Just writing this document forced me to look at stuff I had never looked at before. This lead to several big improvements to my own bikes. You will probably do the same if you study the matter. For example, once I started examining seat posts, I realized that new ones had a better method of adjusting the angle of the seat. So for a new $24 post, I got a much more comfortable seat. And by swapping out the cassette and chain on my mountain bike ($12+$16), I solved a mysterious shifting problem I've had for years in my 3rd largest cog on the back.

If you see anything that I've got wrong I would really appreciate hearing about it. I'm trying to make it a reference document for all time.

#6243 - 2018.04.20 Steve Grant - Belt drives
I posed this question to a friend who I regard as the person most knowlegeable in western Canada, about bicycles. He said belt drives appear to be the best for people who commute year-round on their bikes. There are drawbacks, as listed in Wikipedia's excellent entry on "Belt-Drive Bicycles". To describe belt drives would simply be to repeat the article.

Efficiency appears to not be one of the drawbacks. Belt drives are used with car engines despite the strong motivation for mileage gains.

#6241 - 2018.04.19 Robin Tivy - All About Chains for commuter bikes
Today I put a new chain onto my main commuter bike. It currently has a Shimano 7 speed cassette on the back. The chain I bought is a KMC X8.93. Cost was $14.00 at MEC. The previous chain has been worn out for a year, and I should have done this last year to avoid excess wear on the cogs. The experts always say you should replace the chain more often than the cassette, but many of us just wait till we have to replace everything. I admit that was my previous policy. But with these inexpensive yet high quality $14 chains, I think it might make more sense to replace chains more frequently. I've got one of those Park Tools chain wear gauge which tells you when the chain is stretched.

I also bought a new Shamanio 7 speed cassette for 16.95, but I don't need that yet. For now, I just cleaned up the old cassette. I easily removed it while I was changing the chain and cleaned it in soapy water. With these inexpensive chains, I estimate the cost of maintaining your own drive train for a Vancouver winter should drop from $350 to about $50. Just a couple of $14/year KMC chains and perhaps a rear cassette should get you through a winter (providing you have a 7 or 8 speed bike and fenders). $14+14+16 = $44/year. If you've got a more expensive drive train or get it done in the shop, you're looking at $350/year or more.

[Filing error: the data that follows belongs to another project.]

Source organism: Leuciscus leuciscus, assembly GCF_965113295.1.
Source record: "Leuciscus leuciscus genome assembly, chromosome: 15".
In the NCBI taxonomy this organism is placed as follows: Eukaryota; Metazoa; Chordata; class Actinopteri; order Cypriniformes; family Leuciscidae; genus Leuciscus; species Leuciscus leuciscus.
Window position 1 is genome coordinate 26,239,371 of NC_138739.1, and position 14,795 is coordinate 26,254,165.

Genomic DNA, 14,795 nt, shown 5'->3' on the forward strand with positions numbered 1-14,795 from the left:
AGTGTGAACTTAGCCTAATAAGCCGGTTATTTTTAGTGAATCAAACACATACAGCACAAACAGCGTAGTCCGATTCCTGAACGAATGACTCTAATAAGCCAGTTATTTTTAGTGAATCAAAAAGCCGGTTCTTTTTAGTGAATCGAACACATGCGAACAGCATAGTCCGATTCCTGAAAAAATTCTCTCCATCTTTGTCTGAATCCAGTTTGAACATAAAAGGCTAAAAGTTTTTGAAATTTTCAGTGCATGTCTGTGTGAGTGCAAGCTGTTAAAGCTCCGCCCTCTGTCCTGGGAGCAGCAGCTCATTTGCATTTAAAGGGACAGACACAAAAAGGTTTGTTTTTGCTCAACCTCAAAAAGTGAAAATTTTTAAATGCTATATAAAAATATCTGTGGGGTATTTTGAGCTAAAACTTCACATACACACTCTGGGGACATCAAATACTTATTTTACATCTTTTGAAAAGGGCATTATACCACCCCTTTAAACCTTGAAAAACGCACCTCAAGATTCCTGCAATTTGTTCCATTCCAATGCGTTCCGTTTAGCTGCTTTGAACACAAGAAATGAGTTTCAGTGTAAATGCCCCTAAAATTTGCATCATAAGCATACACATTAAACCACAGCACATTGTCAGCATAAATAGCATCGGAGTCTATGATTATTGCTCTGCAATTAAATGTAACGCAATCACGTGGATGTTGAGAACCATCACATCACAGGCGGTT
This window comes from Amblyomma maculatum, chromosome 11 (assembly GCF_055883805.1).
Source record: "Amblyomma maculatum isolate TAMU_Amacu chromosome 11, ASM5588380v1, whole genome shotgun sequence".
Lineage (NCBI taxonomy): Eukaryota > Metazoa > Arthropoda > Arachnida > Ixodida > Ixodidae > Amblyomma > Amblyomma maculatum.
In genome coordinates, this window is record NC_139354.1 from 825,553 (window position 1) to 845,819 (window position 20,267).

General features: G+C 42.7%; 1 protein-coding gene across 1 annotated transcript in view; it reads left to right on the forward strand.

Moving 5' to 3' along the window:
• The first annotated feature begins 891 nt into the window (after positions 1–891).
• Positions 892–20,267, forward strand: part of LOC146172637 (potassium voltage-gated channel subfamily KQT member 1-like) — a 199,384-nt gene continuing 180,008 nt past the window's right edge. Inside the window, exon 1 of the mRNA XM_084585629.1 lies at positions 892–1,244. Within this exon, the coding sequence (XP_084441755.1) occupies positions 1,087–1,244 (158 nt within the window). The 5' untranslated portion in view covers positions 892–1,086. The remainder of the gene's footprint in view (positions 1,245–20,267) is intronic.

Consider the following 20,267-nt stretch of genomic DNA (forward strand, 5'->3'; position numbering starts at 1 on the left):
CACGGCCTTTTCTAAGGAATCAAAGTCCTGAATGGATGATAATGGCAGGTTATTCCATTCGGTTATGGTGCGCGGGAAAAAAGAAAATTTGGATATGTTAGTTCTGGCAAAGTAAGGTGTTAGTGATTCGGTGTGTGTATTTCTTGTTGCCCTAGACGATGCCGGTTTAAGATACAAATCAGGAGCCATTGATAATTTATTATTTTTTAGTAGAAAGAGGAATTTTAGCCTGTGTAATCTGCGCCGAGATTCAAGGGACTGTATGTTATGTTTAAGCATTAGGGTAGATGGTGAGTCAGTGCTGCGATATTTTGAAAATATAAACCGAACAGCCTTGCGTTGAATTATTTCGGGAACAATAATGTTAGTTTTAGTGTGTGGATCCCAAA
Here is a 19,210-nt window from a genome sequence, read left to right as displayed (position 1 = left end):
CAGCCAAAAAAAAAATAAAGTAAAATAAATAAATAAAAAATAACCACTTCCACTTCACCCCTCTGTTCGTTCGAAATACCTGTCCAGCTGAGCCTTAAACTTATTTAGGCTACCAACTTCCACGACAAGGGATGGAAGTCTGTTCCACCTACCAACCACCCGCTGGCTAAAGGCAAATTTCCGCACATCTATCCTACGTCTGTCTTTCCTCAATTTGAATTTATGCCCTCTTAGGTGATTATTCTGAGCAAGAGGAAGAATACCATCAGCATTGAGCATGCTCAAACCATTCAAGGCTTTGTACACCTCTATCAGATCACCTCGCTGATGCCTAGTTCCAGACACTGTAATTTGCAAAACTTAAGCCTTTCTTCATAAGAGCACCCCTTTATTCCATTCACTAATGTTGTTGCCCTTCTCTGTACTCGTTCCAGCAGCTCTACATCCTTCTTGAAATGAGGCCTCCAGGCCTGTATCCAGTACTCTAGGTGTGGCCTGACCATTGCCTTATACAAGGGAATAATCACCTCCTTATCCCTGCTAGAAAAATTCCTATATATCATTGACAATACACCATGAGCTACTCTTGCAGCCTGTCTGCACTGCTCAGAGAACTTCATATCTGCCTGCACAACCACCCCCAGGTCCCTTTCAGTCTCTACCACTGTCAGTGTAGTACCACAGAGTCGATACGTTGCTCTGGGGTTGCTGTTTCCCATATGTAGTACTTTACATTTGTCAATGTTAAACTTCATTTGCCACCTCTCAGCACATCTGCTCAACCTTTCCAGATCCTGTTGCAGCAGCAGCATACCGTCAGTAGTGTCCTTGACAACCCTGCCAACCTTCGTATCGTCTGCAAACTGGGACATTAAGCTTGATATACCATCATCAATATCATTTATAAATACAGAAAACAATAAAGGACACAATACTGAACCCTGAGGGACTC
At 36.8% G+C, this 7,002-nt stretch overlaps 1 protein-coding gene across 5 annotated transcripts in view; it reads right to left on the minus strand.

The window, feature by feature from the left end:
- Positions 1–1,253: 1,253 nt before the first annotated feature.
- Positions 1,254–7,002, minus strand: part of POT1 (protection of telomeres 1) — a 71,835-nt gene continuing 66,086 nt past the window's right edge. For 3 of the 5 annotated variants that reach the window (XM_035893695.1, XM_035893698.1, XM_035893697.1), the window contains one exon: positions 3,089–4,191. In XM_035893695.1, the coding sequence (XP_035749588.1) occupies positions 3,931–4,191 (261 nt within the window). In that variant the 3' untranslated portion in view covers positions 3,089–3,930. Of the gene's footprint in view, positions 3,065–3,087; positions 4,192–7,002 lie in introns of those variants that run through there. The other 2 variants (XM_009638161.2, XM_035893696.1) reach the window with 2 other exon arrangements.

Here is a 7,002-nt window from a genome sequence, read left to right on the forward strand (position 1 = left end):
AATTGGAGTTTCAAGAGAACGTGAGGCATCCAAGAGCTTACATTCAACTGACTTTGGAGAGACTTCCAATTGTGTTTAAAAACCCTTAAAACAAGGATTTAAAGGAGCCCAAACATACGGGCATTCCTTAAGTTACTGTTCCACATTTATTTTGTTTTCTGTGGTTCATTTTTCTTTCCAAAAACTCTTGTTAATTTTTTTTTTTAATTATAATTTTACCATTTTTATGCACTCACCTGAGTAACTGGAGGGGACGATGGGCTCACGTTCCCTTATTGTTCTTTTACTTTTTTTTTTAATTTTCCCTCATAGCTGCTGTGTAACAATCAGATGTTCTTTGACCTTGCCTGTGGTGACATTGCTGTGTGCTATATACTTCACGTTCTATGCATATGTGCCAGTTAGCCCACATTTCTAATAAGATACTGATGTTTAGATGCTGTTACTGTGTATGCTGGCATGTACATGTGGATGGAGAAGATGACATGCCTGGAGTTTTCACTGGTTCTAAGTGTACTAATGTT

Leading up to my chain replacement, I just completed 2 days of chain research. Actually I bought 3 different models of chains, and also a couple more cassettes so I could measure and research everything for this article, and so I'd have every kind of spare part and tool. And I had to buy master link pliers to get the old chain off. The tool is Park MLP-1.2 which cost $25.

As I have already told you, the chains and cassettes for 7 and 8 speeds are considerably less expensive than 9, 10, or 11 speeds. Below are some typical MEC prices, which you can verify on their website.

 10 speed Shimano HG95 $49
  9 speed SRAM PC 991 $42 //this is what you pay for 9 speeds
  8 Speed SRAM PC 870 $28
  8 speed KMC Z51 $12
  7 speed KMCX8.93 $14

From the KMC and SRAM websites, I finally pinned down how chain widths relate to number of sprockets on your rear cassette. The thing that you want to know is the "pin width". There are a lot of sloppy specs on the web. The KMC Z51 box says pin width is 7.1mm and the KMCX8.93 is 7.3mm. When I measured the width with my vernier caliber it was .1 mm wider, the 7.1 measured 7.2 and the 7.3 measured 7.4.

The boxes specify three things: Pitch 1/2 inch, roller width 3/16, and pin width 7.1mm.

Below is a table summarizing the specs given on the KMC website.

  Sprockets Pin Length Weight 116) ---------------------------------------
 6,7,8 Speed 7 mm 330g
 9 speed 6 mm 272g
 10 speed 5 mm 257g
 11 speed 5 mm 243g

From the above, you can clearly see that the more sprockets you have, the narrower the chain. A chain for an 11 sprocket cassette is only 5mm wide. Each increase in number of speeds increases the price by 50% or so. And above 8 speed, you can't reuse the master link. So you can't just take off your chain to clean it.

What about SRAM chains:
 I bought the PC870 for $28, but then I was wondering why the SRAM PC730 that looked the same that I bought at bike doctor was only 15.95. The answer is on the SRAM website: cheap ones are grey and expensive ones are nickel plated, and with chrome hardened pins.

To get the chain page, use google "SRAM Chains" and go to, then scroll down to the 8 speed, then click on "Specs".

Comparison Table

Model     USD          Outer plate   Inner plate  Pin Treatment
  PC 830 10.00 grey grey Standard
  PC 850 14.00 grey grey Chrome Hardened
  PC 870 19.00 nickel grey Chrome Hardened
  PC 890 33.00 nickel nickel Chrome Hardened